French President Emmanuel Macron called Friday on Israel to stop bombing civilians in Gaza, saying there was "no justification" and the deaths were causing "resentment". His comments came as Saudi Arabia prepared to host Arab leaders and Iran's president for an emergency summit over the weekend.
In an interview with English public broadcaster BBC, Macron said Israel had the right to protect itself after the 7 October Hamas attacks, but he added: "These babies, these ladies, these old people are bombed and killed.
"So there is no reason for that and no legitimacy. So we do urge Israel to stop."
Macron said France "clearly condemns" the unprecedented cross border attacks by the Palestinian militant groups that Israel says left 1,200 dead, mainly civilians, with 240 others taken hostage.
The Hamas-run health ministry in Gaza says that more than 11,000 people, mainly civilians, have been killed in Israel's air and ground assault since.
"We do share [Israel's] pain. And we do share their willingness to get rid of terrorism," Macron said in the interview on the fringes of an international peace forum in Paris.
"We know what terrorism means in France." But he insisted there was "no justification" for the bombing of civilians.
All lives matter
"It's extremely important for all of us because of our principles, because we are democracies. It's important for the mid-to-long run as well for the security of Israel itself, to recognise that all lives matter," he added.
Macron said that all governments and aid agencies at a humanitarian aid conference in Paris on Thursday had agreed that a "humanitarian pause" followed by a "ceasefire" was the only way to protect Gaza's civilians.
When asked whether Israel had breached international law, Macron replied: "I'm not a judge. I'm a head of state" who sought to be "a partner and a friend" to Israel.
The French leader added that he disagreed that the best way for Israel to "protect [itself] is having a large bombing of Gaza".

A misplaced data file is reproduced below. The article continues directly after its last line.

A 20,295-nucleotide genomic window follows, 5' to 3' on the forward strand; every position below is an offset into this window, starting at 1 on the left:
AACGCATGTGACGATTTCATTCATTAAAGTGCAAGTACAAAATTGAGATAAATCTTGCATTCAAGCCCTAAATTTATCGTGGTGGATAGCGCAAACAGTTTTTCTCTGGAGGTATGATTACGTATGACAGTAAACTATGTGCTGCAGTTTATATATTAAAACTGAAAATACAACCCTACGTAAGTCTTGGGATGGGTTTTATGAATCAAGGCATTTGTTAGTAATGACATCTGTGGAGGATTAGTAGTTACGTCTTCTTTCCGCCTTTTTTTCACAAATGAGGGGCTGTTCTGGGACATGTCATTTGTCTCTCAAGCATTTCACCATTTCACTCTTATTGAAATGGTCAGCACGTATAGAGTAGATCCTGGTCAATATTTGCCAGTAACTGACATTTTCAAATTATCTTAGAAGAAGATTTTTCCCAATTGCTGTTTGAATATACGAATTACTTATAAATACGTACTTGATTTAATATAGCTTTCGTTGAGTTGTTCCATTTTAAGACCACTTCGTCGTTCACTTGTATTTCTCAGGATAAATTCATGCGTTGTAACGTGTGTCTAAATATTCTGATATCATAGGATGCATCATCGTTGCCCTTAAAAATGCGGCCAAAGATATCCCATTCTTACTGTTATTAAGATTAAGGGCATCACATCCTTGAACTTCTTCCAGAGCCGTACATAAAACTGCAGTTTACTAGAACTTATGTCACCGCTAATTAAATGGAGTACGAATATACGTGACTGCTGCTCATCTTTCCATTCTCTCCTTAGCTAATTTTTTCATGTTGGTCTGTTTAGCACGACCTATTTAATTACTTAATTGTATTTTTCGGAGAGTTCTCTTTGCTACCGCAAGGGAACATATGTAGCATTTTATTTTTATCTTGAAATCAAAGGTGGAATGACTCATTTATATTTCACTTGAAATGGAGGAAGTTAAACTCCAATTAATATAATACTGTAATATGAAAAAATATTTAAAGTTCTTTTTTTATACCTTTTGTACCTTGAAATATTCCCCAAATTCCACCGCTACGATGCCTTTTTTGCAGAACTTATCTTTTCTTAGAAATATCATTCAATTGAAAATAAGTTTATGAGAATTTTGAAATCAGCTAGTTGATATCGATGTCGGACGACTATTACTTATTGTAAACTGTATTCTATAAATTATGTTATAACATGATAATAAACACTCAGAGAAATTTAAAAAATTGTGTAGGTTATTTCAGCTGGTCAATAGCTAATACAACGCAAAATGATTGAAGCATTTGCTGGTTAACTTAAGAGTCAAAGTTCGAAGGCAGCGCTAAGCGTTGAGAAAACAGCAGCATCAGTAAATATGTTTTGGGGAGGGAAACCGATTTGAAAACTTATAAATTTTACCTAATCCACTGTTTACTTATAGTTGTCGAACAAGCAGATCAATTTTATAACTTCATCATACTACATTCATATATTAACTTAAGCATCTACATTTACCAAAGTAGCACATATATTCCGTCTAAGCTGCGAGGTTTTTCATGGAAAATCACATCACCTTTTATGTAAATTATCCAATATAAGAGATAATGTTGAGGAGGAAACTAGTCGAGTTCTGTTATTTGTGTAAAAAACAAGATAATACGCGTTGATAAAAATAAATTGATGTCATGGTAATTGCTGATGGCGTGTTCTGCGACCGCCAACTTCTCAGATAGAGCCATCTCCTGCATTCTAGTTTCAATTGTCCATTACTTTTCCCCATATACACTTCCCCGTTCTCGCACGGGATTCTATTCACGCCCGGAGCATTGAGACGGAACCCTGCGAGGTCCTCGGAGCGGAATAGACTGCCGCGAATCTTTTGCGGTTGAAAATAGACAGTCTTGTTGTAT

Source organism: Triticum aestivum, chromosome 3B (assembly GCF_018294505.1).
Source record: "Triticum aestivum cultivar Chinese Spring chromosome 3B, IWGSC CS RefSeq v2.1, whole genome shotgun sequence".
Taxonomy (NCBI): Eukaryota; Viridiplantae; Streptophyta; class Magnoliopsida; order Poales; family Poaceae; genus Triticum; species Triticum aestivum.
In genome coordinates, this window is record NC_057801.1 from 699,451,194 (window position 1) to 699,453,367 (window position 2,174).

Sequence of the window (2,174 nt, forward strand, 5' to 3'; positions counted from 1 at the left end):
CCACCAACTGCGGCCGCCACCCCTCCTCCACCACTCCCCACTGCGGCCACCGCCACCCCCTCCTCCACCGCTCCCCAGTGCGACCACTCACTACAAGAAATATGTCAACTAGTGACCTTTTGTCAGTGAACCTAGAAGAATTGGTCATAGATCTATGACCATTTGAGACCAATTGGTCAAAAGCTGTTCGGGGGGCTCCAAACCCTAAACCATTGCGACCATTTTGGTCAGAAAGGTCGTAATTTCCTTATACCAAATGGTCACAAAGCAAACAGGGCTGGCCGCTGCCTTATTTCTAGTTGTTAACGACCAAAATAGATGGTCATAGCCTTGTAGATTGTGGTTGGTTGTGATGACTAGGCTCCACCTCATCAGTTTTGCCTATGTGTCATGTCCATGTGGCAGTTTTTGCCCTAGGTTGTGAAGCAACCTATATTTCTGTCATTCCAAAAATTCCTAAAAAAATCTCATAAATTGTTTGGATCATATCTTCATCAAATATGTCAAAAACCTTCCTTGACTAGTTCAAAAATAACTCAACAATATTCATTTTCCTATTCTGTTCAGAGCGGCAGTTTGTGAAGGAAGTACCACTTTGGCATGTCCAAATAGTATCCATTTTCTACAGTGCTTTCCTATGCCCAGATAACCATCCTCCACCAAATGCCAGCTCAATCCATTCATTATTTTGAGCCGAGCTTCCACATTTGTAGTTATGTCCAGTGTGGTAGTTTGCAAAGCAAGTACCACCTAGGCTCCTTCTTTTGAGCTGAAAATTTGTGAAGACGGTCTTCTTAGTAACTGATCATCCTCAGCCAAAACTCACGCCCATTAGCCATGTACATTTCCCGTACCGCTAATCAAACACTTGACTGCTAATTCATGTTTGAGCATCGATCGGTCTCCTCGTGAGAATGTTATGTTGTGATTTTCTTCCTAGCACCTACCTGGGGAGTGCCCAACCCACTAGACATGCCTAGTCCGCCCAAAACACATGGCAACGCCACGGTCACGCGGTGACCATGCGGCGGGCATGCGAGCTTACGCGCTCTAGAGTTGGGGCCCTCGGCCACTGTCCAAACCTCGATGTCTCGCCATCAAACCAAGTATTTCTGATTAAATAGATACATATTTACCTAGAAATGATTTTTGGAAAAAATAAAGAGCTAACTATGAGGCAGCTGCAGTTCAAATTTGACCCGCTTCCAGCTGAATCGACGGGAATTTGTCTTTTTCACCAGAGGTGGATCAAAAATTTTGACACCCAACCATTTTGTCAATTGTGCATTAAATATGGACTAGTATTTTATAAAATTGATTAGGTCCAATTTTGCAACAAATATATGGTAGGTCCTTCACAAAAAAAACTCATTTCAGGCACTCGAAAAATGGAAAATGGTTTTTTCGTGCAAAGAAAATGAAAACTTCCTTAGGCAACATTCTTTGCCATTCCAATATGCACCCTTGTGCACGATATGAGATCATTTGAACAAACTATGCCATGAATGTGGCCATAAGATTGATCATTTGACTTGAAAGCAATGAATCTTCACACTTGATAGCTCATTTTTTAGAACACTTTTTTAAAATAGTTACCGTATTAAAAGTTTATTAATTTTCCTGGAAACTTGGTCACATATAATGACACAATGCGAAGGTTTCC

This was creating "resentment and bad feelings" in the Middle East, he said.
Macron is among western leaders who have visited Israel since the attacks to show solidarity.
Point of no return
Concern over the civilian toll has also come from staunch ally Washington, with US Secretary of State Antony Blinken saying Friday: "Far too many Palestinians have been killed."
Almost 1.6 million people have been internally displaced since the conflict began, the UN agency for Palestinian refugees (UNRWA) said – about two thirds of Gaza's population.
Twenty of Gaza's 36 hospitals are "no longer functioning", the UN's humanitarian agency said.
The International Committee of the Red Cross (ICRC) echoed this statement: "Overstretched, running on thin supplies and increasingly unsafe, the health care system in Gaza has reached a point of no return."
But the UN estimates tens of thousands of civilians remain in the fiercest battle zones in the north.
A summit meeting Saturday between Islamic and Arab leaders and Iran's president in the Saudi capital was expected to underscore demands that Israel's war in Gaza end before the violence draws in other countries.
The Arab League aims to demonstrate "how the Arabs will move on the international scene to stop the aggression, support Palestine and its people, condemn the Israeli occupation, and hold it accountable for its crimes", the bloc's assistant secretary-general, Hossam Zaki, said this week.
Saudi Arabia's de facto ruler Crown Prince Mohammed bin Salman on Friday condemned "continued violations of international humanitarian law by the Israeli occupation forces," his first public comments on the war, though Riyadh has levelled similar criticism in multiple statements.